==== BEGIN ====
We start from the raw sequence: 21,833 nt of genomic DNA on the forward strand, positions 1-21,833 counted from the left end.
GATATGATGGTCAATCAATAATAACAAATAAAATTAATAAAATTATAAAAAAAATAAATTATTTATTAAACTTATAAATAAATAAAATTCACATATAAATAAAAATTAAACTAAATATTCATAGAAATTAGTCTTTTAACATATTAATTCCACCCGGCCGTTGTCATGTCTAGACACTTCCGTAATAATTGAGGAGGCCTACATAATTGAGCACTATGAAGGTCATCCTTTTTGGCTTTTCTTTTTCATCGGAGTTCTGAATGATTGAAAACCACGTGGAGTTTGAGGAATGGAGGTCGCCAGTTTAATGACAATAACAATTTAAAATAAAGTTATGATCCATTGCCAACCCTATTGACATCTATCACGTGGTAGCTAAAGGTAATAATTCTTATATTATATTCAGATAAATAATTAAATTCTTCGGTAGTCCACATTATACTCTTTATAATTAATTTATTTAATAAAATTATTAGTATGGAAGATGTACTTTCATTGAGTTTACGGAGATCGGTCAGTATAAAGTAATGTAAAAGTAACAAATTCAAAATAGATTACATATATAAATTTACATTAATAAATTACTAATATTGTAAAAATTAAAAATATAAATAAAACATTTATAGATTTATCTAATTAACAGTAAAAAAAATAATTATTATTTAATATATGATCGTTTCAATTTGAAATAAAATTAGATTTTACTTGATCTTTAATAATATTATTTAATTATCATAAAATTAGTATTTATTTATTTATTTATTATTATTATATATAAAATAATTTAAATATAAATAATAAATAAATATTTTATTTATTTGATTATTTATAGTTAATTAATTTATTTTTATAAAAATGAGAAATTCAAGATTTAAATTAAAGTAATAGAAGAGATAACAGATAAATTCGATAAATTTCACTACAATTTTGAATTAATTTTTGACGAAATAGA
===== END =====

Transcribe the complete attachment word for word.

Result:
We start from the raw sequence: 21,833 nt of genomic DNA on the forward strand, positions 1-21,833 counted from the left end.
GATATGATGGTCAATCAATAATAACAAATAAAATTAATAAAATTATAAAAAAAATAAATTATTTATTAAACTTATAAATAAATAAAATTCACATATAAATAAAAATTAAACTAAATATTCATAGAAATTAGTCTTTTAACATATTAATTCCACCCGGCCGTTGTCATGTCTAGACACTTCCGTAATAATTGAGGAGGCCTACATAATTGAGCACTATGAAGGTCATCCTTTTTGGCTTTTCTTTTTCATCGGAGTTCTGAATGATTGAAAACCACGTGGAGTTTGAGGAATGGAGGTCGCCAGTTTAATGACAATAACAATTTAAAATAAAGTTATGATCCATTGCCAACCCTATTGACATCTATCACGTGGTAGCTAAAGGTAATAATTCTTATATTATATTCAGATAAATAATTAAATTCTTCGGTAGTCCACATTATACTCTTTATAATTAATTTATTTAATAAAATTATTAGTATGGAAGATGTACTTTCATTGAGTTTACGGAGATCGGTCAGTATAAAGTAATGTAAAAGTAACAAATTCAAAATAGATTACATATATAAATTTACATTAATAAATTACTAATATTGTAAAAATTAAAAATATAAATAAAACATTTATAGATTTATCTAATTAACAGTAAAAAAAATAATTATTATTTAATATATGATCGTTTCAATTTGAAATAAAATTAGATTTTACTTGATCTTTAATAATATTATTTAATTATCATAAAATTAGTATTTATTTATTTATTTATTATTATTATATATAAAATAATTTAAATATAAATAATAAATAAATATTTTATTTATTTGATTATTTATAGTTAATTAATTTATTTTTATAAAAATGAGAAATTCAAGATTTAAATTAAAGTAATAGAAGAGATAACAGATAAATTCGATAAATTTCACTACAATTTTGAATTAATTTTTGACGAAATAGA